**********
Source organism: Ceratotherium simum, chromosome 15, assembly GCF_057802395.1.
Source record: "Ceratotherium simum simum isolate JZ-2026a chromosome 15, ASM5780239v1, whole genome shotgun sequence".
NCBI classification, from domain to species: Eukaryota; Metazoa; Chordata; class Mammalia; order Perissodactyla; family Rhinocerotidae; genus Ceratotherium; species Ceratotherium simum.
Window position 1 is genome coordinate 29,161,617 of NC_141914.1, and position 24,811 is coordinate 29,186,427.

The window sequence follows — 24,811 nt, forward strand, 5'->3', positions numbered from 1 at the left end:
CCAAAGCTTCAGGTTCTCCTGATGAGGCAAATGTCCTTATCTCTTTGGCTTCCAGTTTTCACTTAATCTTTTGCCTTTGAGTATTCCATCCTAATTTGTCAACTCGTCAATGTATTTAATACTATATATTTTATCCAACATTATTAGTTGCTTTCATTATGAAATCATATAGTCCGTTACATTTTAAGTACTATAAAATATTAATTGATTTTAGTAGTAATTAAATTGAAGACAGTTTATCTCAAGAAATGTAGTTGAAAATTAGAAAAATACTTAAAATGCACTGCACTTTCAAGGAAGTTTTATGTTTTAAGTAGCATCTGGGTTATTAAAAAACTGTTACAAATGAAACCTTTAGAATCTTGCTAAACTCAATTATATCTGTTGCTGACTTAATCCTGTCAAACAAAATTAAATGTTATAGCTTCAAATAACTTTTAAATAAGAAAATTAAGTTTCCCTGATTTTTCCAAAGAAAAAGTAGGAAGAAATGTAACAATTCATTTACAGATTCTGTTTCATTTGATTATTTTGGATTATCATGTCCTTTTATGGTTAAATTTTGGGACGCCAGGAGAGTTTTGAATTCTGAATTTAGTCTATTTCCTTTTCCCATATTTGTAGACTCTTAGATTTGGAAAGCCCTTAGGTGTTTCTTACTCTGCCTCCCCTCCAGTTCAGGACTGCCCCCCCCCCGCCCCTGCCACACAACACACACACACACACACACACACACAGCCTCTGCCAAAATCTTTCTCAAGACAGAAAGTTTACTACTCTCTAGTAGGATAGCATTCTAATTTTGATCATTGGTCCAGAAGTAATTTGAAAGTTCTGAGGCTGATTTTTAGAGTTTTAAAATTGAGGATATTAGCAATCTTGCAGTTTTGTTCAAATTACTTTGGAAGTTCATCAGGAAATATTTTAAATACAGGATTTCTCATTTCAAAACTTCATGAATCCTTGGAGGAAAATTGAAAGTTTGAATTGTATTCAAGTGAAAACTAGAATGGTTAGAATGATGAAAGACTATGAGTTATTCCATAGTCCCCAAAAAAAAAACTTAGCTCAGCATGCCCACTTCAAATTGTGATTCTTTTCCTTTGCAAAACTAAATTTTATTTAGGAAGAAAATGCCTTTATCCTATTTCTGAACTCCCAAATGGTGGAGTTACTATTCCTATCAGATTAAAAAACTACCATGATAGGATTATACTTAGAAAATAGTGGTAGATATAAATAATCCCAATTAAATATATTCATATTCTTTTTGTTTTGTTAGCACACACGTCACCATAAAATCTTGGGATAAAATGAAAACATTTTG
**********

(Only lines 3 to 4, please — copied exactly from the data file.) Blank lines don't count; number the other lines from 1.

NCBI classification, from domain to species: Eukaryota; Metazoa; Chordata; class Mammalia; order Perissodactyla; family Rhinocerotidae; genus Ceratotherium; species Ceratotherium simum.
Window position 1 is genome coordinate 29,161,617 of NC_141914.1, and position 24,811 is coordinate 29,186,427.